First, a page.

1. Pies lose six in a row
This was meant to be the day Collingwood would break a five-game drought that perhaps wasn't as bad as it seemed, given three of those defeats had been at the hands of Fremantle (seven points), Hawthorn (10 points) and West Coast (31 points). However, for the second successive week the Pies were outplayed by a team they were expected to overcome. A sixth loss in a row – and by 31 points at that, after conceding nine of the last 12 goals, despite leading the inside 50 count 58-40 – raises questions about the club's on-field progress, which just a few weeks ago appeared to be on track. A finals berth is still mathematically possible but not realistic.

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2. Demons set pattern with early dominance
Melbourne started with flair and potency that belied their well-documented scoring problems. After netting just 30 goals in their previous four games – and just eight in their previous seven quarters – the Demons had four goals on the board after just 23 minutes. At quarter-time they should have had six but Jack Viney and Dom Tyson missed late shots they should have nailed. Instead of leading by close to five goals at the first break, the Dees led by 18 points. Their advantage was due to impressive pressure and ball use, the latter highlighted by a coast-to-coast goal that started with a kick-in and finished with an easy conversion for Jeff Garlett from the goalsquare. The Pies gained the lead briefly in the second term, before Melbourne again went on the march.

3. Prized Pie debuts after Goldsack mishap
Matt Scharenberg's long-anticipated AFL debut came about through less-than-ideal circumstances when he was a late inclusion for Tyson Goldsack, who injured a quad in the warm-up. Pies fans had waited patiently to see the 19-year-old – the No.6 pick in the 2013 NAB AFL Draft – at the highest level after his early time at the club had been ruined by foot injuries and a knee reconstruction. And the black and white faithful wasn't disappointed. Twenty minutes into the first term came an early test when the South Australian copped a strong front-on tackle but maintained his composure and dished off a good handball. Deployed across half-back, Scharenberg gathered the equal-most most disposals in the second term – nine – and finished with 16 to be one of the Pies' few positives on a dirty day.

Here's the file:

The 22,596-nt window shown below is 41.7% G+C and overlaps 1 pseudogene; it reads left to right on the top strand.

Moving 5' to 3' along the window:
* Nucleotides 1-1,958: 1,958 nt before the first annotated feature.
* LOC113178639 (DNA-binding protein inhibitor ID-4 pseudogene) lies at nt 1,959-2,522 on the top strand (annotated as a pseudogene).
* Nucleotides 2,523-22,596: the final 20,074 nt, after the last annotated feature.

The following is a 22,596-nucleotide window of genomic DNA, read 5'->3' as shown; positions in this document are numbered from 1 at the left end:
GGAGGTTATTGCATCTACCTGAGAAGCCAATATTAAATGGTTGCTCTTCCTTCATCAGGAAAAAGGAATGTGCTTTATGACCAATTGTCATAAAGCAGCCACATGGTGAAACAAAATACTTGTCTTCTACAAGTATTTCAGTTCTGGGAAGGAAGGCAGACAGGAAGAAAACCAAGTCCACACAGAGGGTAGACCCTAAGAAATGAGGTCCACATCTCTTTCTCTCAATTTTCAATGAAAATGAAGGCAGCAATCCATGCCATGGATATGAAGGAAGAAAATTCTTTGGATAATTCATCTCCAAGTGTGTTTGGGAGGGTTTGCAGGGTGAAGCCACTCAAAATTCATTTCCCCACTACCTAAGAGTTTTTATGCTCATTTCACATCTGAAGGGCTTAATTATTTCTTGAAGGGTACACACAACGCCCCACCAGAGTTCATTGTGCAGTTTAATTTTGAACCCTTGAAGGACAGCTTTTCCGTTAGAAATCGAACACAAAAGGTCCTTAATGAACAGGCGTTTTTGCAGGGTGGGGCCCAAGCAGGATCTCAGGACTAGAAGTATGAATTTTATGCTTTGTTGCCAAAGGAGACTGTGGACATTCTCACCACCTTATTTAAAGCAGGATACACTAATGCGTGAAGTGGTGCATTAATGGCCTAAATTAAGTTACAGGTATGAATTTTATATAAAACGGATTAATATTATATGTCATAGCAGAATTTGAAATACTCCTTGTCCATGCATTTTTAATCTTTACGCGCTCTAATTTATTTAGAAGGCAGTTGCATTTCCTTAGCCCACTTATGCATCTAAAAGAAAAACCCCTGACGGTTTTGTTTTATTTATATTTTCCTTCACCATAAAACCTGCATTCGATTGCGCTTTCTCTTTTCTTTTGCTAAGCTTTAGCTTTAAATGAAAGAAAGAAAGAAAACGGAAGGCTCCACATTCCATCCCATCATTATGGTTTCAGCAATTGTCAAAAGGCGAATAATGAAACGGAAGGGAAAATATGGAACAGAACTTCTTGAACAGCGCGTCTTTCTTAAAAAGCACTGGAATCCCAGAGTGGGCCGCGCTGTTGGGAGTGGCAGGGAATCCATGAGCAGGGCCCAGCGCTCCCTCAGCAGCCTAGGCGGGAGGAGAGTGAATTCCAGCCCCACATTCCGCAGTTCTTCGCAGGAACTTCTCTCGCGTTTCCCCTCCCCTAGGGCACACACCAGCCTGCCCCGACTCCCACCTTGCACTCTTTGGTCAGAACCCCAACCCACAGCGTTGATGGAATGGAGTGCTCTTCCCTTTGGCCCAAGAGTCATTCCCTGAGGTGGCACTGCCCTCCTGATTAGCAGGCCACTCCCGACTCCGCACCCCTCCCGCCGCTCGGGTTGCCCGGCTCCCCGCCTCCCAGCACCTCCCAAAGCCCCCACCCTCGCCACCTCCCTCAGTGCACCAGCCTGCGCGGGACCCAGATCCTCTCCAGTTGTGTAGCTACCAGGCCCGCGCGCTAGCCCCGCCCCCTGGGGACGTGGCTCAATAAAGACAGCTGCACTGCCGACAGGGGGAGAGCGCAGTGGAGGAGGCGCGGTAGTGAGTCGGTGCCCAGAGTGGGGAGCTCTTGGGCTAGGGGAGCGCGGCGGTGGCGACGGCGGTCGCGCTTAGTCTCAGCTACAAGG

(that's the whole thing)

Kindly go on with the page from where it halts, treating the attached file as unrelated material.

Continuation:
4. Vintage Vince
Melbourne veteran Bernie Vince was given the biggest assignment: limit the impact of the Pies’ superstar skipper Scott Pendlebury and generate some drive himself. The 29-year-old excelled in both aspects of the job description, convincingly winning what turned into a head-to-head contest. Pendlebury had 24 possessions and kicked a goal but wasn't as sharp as usual, while Vince had 30 touches and slotted three goals to be best-afield. Some doubted the wisdom of landing the former Crow with a long-term deal, but there is no doubt he has been a high-quality recruit.

5. Elliott a shock substitute
Collingwood goalsneak Jamie Elliott had missed two games with a stress reaction in his back and there was some surprise when he was selected for this clash. Surprise turned to shock when the Pies named the livewire forward – their second highest goalkicker with 28 goals this year – as their substitute. With Elliott's back condition being carefully managed by the club, some felt the move reeked of desperation, given the Pies were in dire need of his enterprise in an inexperienced attack. The 22-year-old was injected into the action midway through the third term, missed a set shot from long range and then appeared to aggravate his back ailment but continued to play on and had little influence.